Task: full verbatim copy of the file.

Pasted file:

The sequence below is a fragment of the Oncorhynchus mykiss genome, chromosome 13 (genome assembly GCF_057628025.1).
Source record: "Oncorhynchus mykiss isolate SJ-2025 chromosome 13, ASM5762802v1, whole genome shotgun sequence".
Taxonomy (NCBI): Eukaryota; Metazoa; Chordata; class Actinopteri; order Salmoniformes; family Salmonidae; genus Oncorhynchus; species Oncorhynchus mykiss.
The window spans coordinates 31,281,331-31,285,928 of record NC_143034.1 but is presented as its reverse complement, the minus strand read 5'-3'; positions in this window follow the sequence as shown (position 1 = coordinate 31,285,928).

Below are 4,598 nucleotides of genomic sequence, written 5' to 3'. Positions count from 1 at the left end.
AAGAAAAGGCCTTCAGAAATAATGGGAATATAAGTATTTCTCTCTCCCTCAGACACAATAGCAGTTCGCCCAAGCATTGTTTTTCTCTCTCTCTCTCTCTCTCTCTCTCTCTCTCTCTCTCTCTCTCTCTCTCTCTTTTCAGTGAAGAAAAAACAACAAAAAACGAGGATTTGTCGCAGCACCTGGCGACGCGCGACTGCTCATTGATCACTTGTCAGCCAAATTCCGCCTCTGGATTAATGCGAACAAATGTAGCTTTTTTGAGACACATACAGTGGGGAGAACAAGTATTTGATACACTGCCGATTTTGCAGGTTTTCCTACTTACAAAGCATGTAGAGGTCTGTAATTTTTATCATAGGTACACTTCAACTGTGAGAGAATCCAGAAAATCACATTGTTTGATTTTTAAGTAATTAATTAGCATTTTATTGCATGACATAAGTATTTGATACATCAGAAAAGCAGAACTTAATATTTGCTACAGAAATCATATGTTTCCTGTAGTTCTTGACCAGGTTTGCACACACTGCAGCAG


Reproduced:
The sequence below is a fragment of the Oncorhynchus mykiss genome, chromosome 13 (genome assembly GCF_057628025.1).
Source record: "Oncorhynchus mykiss isolate SJ-2025 chromosome 13, ASM5762802v1, whole genome shotgun sequence".
Taxonomy (NCBI): Eukaryota; Metazoa; Chordata; class Actinopteri; order Salmoniformes; family Salmonidae; genus Oncorhynchus; species Oncorhynchus mykiss.
The window spans coordinates 31,281,331-31,285,928 of record NC_143034.1 but is presented as its reverse complement, the minus strand read 5'-3'; positions in this window follow the sequence as shown (position 1 = coordinate 31,285,928).

Below are 4,598 nucleotides of genomic sequence, written 5' to 3'. Positions count from 1 at the left end.
AAGAAAAGGCCTTCAGAAATAATGGGAATATAAGTATTTCTCTCTCCCTCAGACACAATAGCAGTTCGCCCAAGCATTGTTTTTCTCTCTCTCTCTCTCTCTCTCTCTCTCTCTCTCTCTCTCTCTCTCTCTCTCTTTTCAGTGAAGAAAAAACAACAAAAAACGAGGATTTGTCGCAGCACCTGGCGACGCGCGACTGCTCATTGATCACTTGTCAGCCAAATTCCGCCTCTGGATTAATGCGAACAAATGTAGCTTTTTTGAGACACATACAGTGGGGAGAACAAGTATTTGATACACTGCCGATTTTGCAGGTTTTCCTACTTACAAAGCATGTAGAGGTCTGTAATTTTTATCATAGGTACACTTCAACTGTGAGAGAATCCAGAAAATCACATTGTTTGATTTTTAAGTAATTAATTAGCATTTTATTGCATGACATAAGTATTTGATACATCAGAAAAGCAGAACTTAATATTTGCTACAGAAATCATATGTTTCCTGTAGTTCTTGACCAGGTTTGCACACACTGCAGCAG